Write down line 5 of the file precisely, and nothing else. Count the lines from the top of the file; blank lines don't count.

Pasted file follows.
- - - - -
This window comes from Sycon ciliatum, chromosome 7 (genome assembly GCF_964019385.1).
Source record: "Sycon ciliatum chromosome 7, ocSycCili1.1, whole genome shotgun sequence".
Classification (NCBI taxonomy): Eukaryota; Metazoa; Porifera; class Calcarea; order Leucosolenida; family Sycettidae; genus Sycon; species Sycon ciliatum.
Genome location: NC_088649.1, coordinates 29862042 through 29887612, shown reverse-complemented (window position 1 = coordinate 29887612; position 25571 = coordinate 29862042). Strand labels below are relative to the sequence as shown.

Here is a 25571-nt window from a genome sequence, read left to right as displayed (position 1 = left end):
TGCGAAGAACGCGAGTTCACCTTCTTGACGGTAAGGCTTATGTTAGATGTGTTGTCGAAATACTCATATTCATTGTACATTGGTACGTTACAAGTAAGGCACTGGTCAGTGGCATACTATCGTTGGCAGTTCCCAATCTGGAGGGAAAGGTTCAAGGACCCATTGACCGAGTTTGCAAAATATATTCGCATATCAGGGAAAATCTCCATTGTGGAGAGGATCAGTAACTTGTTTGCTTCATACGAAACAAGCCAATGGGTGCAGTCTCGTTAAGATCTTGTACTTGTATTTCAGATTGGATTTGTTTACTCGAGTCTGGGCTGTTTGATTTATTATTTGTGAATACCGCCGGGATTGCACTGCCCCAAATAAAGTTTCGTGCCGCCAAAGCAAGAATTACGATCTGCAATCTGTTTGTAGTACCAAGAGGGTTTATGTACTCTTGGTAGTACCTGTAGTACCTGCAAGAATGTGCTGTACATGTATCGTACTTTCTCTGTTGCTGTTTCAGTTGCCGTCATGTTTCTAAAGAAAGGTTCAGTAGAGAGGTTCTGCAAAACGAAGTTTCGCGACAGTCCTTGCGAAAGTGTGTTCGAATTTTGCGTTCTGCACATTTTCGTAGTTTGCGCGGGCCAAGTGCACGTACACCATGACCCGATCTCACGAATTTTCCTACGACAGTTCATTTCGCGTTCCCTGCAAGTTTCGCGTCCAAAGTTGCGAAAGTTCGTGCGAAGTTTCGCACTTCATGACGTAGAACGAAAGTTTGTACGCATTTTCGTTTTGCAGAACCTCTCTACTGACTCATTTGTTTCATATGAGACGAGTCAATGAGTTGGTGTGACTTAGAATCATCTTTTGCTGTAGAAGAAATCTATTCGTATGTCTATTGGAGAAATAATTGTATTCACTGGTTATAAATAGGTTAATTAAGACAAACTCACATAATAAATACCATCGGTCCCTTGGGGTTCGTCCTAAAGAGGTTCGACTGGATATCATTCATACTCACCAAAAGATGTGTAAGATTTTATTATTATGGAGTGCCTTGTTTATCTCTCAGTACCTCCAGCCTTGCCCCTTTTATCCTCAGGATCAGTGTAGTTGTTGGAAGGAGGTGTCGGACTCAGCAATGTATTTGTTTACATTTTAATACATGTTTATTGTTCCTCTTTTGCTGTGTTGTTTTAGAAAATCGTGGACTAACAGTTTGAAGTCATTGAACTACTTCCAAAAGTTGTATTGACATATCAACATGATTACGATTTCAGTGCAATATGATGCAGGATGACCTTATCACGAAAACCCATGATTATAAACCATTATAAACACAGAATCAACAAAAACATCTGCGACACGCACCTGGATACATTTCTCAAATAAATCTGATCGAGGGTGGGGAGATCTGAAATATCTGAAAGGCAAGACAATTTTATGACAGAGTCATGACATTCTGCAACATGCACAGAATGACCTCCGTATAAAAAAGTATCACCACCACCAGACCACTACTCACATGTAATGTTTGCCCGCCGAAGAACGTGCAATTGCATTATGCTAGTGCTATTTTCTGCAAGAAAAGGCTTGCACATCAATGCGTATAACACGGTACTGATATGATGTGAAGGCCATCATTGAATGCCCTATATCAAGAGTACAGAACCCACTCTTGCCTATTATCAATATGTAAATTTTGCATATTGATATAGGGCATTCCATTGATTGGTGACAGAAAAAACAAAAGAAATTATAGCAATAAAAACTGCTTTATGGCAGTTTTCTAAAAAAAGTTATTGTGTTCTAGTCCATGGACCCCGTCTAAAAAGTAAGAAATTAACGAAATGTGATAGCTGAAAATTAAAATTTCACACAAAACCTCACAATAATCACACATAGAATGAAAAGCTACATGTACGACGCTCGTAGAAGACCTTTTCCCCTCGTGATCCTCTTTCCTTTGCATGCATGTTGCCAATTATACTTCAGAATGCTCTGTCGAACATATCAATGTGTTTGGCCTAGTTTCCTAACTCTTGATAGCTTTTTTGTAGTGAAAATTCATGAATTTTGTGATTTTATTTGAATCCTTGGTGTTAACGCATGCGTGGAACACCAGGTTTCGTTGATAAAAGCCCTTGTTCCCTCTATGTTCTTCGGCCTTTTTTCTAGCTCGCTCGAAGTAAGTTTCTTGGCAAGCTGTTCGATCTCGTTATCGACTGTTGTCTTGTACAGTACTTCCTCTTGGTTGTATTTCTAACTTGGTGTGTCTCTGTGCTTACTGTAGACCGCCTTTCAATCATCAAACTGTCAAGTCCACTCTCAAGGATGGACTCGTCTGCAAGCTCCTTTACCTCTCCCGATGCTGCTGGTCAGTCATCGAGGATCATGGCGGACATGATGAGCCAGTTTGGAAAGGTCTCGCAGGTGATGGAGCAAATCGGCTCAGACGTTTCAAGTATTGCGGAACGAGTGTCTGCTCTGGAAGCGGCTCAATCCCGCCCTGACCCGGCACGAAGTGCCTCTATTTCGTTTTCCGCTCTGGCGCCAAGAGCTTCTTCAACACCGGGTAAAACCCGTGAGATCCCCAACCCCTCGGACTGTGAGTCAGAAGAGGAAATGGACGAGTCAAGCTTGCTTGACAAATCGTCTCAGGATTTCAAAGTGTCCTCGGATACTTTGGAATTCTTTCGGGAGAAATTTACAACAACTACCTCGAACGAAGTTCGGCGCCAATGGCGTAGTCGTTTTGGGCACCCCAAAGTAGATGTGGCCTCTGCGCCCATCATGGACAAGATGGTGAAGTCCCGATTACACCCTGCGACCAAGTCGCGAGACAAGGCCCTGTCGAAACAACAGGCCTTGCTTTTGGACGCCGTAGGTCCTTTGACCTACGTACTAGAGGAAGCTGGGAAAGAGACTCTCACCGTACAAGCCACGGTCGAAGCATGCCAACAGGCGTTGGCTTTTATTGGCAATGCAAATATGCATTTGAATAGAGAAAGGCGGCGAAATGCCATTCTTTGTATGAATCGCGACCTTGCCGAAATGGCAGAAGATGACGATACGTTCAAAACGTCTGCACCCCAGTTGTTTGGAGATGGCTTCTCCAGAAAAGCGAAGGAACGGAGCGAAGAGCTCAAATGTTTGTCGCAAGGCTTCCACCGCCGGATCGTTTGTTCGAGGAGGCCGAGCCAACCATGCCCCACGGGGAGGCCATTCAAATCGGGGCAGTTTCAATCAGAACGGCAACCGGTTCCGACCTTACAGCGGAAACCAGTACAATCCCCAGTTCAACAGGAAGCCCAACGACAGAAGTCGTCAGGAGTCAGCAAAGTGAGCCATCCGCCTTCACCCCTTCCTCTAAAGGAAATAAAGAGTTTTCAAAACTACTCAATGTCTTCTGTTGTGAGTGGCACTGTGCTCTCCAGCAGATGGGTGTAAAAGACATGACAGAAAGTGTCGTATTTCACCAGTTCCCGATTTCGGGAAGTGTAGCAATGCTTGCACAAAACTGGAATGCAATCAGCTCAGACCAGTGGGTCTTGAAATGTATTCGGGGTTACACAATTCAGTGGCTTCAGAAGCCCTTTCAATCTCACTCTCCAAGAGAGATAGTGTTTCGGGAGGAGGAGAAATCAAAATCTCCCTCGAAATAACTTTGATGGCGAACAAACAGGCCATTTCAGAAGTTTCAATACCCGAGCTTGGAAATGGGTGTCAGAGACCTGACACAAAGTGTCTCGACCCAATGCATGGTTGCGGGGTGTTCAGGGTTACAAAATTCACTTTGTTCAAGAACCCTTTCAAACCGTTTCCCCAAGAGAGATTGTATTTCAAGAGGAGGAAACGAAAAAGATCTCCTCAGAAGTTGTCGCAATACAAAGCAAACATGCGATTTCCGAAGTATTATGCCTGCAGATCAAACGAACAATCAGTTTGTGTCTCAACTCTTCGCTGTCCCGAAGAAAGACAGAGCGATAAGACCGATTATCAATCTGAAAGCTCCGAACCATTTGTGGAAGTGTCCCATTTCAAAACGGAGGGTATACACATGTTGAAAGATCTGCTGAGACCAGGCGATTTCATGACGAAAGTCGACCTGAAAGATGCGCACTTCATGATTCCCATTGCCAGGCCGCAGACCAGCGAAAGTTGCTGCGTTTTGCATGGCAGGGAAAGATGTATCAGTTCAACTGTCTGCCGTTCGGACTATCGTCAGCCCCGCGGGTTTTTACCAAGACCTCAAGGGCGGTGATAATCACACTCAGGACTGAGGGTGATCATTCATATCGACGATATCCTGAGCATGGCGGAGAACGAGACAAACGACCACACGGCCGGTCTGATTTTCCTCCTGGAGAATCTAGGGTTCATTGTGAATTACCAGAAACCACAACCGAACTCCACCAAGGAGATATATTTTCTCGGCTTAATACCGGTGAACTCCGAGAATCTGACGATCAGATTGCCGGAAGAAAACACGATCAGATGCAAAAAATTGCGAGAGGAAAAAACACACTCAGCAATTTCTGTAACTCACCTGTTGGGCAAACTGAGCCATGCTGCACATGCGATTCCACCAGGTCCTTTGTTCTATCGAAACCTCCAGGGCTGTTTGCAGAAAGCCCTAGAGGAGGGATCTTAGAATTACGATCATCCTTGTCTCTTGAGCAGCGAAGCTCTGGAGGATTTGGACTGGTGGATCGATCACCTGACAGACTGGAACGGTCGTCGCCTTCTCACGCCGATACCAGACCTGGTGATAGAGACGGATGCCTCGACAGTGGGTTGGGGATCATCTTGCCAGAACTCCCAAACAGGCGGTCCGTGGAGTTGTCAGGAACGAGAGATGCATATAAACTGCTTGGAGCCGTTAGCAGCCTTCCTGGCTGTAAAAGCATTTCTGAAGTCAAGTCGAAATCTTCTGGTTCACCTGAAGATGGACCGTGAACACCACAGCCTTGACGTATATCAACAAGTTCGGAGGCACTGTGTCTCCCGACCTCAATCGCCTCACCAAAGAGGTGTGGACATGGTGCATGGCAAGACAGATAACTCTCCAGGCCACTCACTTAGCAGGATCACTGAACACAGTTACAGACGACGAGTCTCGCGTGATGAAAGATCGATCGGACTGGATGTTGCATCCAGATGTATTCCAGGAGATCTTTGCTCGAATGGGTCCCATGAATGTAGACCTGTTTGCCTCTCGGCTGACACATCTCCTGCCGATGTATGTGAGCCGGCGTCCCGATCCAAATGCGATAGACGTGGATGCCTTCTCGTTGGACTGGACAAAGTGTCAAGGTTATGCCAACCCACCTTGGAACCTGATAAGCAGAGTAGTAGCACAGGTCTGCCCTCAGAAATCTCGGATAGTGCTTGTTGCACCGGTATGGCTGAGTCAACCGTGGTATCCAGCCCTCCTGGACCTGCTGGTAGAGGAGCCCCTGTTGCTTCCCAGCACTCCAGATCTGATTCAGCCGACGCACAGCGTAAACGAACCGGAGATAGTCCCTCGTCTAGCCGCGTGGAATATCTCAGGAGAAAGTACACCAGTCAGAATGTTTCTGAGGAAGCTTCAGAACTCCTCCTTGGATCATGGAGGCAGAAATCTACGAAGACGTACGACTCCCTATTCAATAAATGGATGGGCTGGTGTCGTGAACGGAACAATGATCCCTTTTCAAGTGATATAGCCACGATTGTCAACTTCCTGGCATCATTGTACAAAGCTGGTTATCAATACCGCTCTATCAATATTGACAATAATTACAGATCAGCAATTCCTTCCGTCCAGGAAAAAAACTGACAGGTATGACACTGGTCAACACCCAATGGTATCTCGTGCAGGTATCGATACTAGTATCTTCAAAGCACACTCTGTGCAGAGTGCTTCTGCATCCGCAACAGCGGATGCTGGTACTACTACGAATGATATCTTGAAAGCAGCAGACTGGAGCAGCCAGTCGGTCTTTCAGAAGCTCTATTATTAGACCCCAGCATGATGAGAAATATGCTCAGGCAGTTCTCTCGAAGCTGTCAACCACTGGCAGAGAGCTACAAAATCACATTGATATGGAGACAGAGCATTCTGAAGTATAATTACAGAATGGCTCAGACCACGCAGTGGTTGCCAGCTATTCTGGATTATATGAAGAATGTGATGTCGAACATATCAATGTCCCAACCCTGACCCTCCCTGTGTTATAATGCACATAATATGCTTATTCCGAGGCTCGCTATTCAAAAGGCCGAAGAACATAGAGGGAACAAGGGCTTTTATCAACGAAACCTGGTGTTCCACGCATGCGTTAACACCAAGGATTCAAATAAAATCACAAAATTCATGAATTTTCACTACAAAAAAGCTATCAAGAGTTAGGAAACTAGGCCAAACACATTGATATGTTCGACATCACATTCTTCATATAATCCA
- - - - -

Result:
Here is a 25571-nt window from a genome sequence, read left to right as displayed (position 1 = left end):